P&J – “a mafia offer”

A Commons row broke out yesterday over the Government’s decision to rush the Bill transferring Police and Justice powers to the Assembly in a single day next Wednesday. The Bill I mean, not the transfer. Why the rush? As MPs on all sides regardless of their views on P&J pointed out, the Assembly hadn’t asked for a transfer timetable, as we well know. This is the British Government up to its old tricks of bouncing NI business through both Houses of Parliament in a single day, in as little as three hours , depriving MPs of the chance of proper scrutiny.

Why the row? Because in order to allow MPs to read the Bill and table amendments, a special Business motion had to be moved yesterday – rather than the usual procedures of tabling the Bill first and taking amendments during a series of debates in four stages, spread over weeks or months. The row was launched by that champion of MPs’ rights, fierce critic of the Iraq war and friend of unionism, Andrew Mackinlay – followed by our own lot, in chiming unison on the Bill’s treatment, even though differing on putting it into effect. It’s pretty clear the bounce won’t work. Hansard extracts below the fold.

Mr Andrew Mackinlay (Thurrock) Lab. The problem with the programme motion next week is that it is like a mafia offer. If we debate the programme motion, protest at how short it is and relate it to this debate, we will be eating into the precious minutes available for Second Reading, Committee and Report. Also there might be statements. It is a charade.

I rise because I have objected to this motion over the past two nights and because I have consistently criticised in this House successive Secretaries of the State for Northern Ireland for pulling the same stunt time and again. They always come to the House saying that legislation must be passed not expeditiously, but in one day. That is repugnant to me, and it should be repugnant to this House, as it makes a total nonsense of what we do here.

Note. A “programme motion”otherwise know as a guillotine, is moved by the Government immediately before the Bill in order to “programme” or limit the time to be taken. MPs rise to object to the short time for debating the Bill, but their objections are self-defeating as they eat into the time given for the substance of the Bill. If they keep their objections short, they save themselves time on the substance – an offer they can’t refuse – thus, a “mafia offer”.
Mr. Gregory Campbell (East Londonderry) (DUP): The hon. Gentleman is quite right that there is a broad consensus in Northern Ireland about the principle of devolving policing and justice powers, but will he accept it from me that there is also a broad swathe of opinion in Northern Ireland among those who are quite content to allow the present position to pertain for months, if not years, in order to allow what is happening at the moment to stabilise, and only then to proceed in the fullness of time, thus negating the need for the process that is under way today?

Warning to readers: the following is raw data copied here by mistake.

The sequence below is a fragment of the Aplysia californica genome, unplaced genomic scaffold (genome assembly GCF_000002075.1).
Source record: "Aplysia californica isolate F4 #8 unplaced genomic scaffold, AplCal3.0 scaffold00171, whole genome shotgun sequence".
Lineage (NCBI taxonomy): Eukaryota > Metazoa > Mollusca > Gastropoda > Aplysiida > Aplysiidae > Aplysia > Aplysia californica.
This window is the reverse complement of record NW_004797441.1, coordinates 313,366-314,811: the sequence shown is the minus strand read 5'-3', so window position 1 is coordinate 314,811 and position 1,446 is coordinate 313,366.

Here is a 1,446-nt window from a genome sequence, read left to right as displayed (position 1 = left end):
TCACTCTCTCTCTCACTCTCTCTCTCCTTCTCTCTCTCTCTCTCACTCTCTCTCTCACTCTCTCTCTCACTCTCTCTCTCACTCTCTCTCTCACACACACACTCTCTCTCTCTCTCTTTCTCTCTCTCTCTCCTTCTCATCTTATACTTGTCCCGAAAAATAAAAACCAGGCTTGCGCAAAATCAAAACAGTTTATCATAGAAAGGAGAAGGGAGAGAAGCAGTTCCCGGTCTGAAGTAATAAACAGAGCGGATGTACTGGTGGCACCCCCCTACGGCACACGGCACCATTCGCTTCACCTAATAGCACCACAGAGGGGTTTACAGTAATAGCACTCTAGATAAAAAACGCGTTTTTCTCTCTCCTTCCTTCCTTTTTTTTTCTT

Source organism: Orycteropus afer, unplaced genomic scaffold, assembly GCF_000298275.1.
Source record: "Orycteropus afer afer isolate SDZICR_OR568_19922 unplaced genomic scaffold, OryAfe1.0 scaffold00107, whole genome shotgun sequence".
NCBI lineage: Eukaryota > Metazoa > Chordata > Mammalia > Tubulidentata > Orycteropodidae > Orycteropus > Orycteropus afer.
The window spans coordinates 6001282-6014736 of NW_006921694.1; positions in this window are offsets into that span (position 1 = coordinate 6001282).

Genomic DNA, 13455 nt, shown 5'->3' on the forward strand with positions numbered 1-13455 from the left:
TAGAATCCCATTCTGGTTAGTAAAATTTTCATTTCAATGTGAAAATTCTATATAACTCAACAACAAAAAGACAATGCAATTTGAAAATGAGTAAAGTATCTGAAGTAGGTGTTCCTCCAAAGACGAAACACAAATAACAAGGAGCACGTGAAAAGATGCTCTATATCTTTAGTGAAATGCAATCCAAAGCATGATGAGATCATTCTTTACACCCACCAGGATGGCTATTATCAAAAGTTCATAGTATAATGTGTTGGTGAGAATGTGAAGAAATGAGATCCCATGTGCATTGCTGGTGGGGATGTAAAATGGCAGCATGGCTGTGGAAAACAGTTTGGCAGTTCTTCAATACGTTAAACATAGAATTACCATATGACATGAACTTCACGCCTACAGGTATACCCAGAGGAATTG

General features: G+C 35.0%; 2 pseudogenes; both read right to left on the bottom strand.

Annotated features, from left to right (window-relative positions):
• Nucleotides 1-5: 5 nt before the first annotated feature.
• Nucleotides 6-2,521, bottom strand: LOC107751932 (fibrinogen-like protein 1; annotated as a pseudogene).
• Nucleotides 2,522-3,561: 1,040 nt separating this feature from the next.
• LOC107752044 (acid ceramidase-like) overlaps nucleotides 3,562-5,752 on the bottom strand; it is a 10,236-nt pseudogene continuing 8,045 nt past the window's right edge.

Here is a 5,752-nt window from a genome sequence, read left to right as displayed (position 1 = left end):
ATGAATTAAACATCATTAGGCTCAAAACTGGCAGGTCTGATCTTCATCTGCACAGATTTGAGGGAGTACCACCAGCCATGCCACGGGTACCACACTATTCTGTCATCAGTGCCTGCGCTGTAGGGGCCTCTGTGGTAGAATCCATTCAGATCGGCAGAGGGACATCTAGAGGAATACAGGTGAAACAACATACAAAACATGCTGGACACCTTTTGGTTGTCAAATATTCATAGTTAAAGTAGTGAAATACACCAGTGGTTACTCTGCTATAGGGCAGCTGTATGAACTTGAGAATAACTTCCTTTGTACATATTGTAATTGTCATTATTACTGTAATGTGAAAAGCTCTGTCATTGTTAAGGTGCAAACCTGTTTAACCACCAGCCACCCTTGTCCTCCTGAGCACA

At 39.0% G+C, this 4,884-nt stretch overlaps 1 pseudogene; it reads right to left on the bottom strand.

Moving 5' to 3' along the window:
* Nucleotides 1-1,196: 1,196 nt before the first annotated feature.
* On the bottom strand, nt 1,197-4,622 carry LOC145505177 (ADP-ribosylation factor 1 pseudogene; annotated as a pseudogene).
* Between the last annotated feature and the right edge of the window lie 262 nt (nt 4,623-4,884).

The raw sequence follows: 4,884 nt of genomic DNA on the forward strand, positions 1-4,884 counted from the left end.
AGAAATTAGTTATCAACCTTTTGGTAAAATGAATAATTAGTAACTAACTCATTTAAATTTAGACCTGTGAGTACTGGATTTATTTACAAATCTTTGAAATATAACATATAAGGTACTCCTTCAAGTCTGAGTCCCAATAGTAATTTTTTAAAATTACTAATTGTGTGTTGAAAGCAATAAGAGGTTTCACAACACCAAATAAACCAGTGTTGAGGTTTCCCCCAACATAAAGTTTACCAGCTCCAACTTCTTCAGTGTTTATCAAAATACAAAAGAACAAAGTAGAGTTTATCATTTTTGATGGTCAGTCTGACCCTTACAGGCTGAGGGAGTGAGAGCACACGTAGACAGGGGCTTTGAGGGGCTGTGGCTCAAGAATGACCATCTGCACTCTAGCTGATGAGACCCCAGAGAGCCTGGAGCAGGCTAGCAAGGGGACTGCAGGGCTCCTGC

Mark Durkan (Foyle) (SDLP): Like my hon. Friend, I believe that no legislation should be microwaved through the House in this way. The Bill makes changes to—and arguably does injury to, in some cases—at least four pieces of legislation that the House has passed in the last 10 years or so. The Bill will have unforeseen consequences, especially if it is passed hastily and legitimate amendments are not even considered. It will also have foreseen consequences for which no one should wish to provide—namely the collapse, or dissolution, of a Department in 2012, and possibly no Minister’s being appointed after 2011. That is not a sensible way for the House to legislate.

Mr. Peter Robinson (Belfast, East) (DUP): Is not the main factor in determining the timing of this matter whether there is an end date? As no end date has been agreed for the devolution of policing and justice, however, is there not plenty of time to have a full debate in this House and the other place, and to allow the Assembly to have legislation?

Mr. Dodds: My right hon. Friend is absolutely right. Of course, he speaks with great authority on these matters as he is the First Minister of Northern Ireland as well as a Member of this House. He makes the point that was alluded to by my hon. Friend the Member for East Londonderry (Mr. Campbell): the urgency on this matter seems to be coming entirely from one direction—the Government. It is not a demand of the Northern Ireland Assembly or the parties there. The Government must recognise that by seeking to build up a sense of urgency and a sense that these matters must be dealt with within a very constrained timetable they do not contribute to building confidence in Northern Ireland that the matters have been dealt with in a proper, sensible and thorough way.

Former BBC journalist and manager in Belfast, Manchester and London, Editor Spolight; Political Editor BBC NI; Current Affairs Commissioning editor BBC Radio 4; Editor Political and Parliamentary Programmes, BBC Westminster; former London Editor Belfast Telegraph. Hon Senior Research Fellow, The Constitution Unit, Univ Coll. London